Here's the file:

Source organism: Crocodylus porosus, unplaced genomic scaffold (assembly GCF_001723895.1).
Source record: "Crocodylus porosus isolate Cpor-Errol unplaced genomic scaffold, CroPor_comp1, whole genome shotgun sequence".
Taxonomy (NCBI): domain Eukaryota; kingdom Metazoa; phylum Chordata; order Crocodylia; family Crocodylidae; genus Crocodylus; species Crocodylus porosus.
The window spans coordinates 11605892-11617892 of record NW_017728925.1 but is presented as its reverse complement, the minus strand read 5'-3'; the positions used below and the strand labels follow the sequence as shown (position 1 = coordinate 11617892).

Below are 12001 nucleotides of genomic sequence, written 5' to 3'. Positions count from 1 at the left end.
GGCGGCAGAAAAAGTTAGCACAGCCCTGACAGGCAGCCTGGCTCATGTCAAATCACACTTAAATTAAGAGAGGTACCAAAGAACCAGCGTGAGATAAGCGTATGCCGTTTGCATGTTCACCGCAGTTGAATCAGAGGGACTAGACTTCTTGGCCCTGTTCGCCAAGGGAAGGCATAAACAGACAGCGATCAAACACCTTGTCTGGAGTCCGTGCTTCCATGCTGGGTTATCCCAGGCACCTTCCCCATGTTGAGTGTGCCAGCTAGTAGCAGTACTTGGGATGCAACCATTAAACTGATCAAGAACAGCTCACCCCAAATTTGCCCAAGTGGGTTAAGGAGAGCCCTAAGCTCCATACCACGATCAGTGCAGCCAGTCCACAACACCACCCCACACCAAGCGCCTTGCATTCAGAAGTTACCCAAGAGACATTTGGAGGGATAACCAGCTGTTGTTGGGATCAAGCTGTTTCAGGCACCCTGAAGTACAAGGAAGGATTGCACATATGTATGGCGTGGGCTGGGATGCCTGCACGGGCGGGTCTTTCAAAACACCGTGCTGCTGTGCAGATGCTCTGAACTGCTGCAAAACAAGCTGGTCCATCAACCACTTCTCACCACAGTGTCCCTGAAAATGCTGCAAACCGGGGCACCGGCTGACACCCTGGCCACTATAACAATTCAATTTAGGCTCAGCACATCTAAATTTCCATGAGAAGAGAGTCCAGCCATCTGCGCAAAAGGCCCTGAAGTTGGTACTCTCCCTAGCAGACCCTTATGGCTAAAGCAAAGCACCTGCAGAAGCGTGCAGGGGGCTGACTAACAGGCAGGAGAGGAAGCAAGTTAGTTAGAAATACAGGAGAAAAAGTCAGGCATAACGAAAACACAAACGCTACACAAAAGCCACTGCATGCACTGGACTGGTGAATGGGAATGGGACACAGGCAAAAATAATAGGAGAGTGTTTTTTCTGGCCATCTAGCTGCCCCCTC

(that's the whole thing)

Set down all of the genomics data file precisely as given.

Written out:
Source organism: Crocodylus porosus, unplaced genomic scaffold (assembly GCF_001723895.1).
Source record: "Crocodylus porosus isolate Cpor-Errol unplaced genomic scaffold, CroPor_comp1, whole genome shotgun sequence".
Taxonomy (NCBI): domain Eukaryota; kingdom Metazoa; phylum Chordata; order Crocodylia; family Crocodylidae; genus Crocodylus; species Crocodylus porosus.
The window spans coordinates 11605892-11617892 of record NW_017728925.1 but is presented as its reverse complement, the minus strand read 5'-3'; the positions used below and the strand labels follow the sequence as shown (position 1 = coordinate 11617892).

Below are 12001 nucleotides of genomic sequence, written 5' to 3'. Positions count from 1 at the left end.
GGCGGCAGAAAAAGTTAGCACAGCCCTGACAGGCAGCCTGGCTCATGTCAAATCACACTTAAATTAAGAGAGGTACCAAAGAACCAGCGTGAGATAAGCGTATGCCGTTTGCATGTTCACCGCAGTTGAATCAGAGGGACTAGACTTCTTGGCCCTGTTCGCCAAGGGAAGGCATAAACAGACAGCGATCAAACACCTTGTCTGGAGTCCGTGCTTCCATGCTGGGTTATCCCAGGCACCTTCCCCATGTTGAGTGTGCCAGCTAGTAGCAGTACTTGGGATGCAACCATTAAACTGATCAAGAACAGCTCACCCCAAATTTGCCCAAGTGGGTTAAGGAGAGCCCTAAGCTCCATACCACGATCAGTGCAGCCAGTCCACAACACCACCCCACACCAAGCGCCTTGCATTCAGAAGTTACCCAAGAGACATTTGGAGGGATAACCAGCTGTTGTTGGGATCAAGCTGTTTCAGGCACCCTGAAGTACAAGGAAGGATTGCACATATGTATGGCGTGGGCTGGGATGCCTGCACGGGCGGGTCTTTCAAAACACCGTGCTGCTGTGCAGATGCTCTGAACTGCTGCAAAACAAGCTGGTCCATCAACCACTTCTCACCACAGTGTCCCTGAAAATGCTGCAAACCGGGGCACCGGCTGACACCCTGGCCACTATAACAATTCAATTTAGGCTCAGCACATCTAAATTTCCATGAGAAGAGAGTCCAGCCATCTGCGCAAAAGGCCCTGAAGTTGGTACTCTCCCTAGCAGACCCTTATGGCTAAAGCAAAGCACCTGCAGAAGCGTGCAGGGGGCTGACTAACAGGCAGGAGAGGAAGCAAGTTAGTTAGAAATACAGGAGAAAAAGTCAGGCATAACGAAAACACAAACGCTACACAAAAGCCACTGCATGCACTGGACTGGTGAATGGGAATGGGACACAGGCAAAAATAATAGGAGAGTGTTTTTTCTGGCCATCTAGCTGCCCCCTC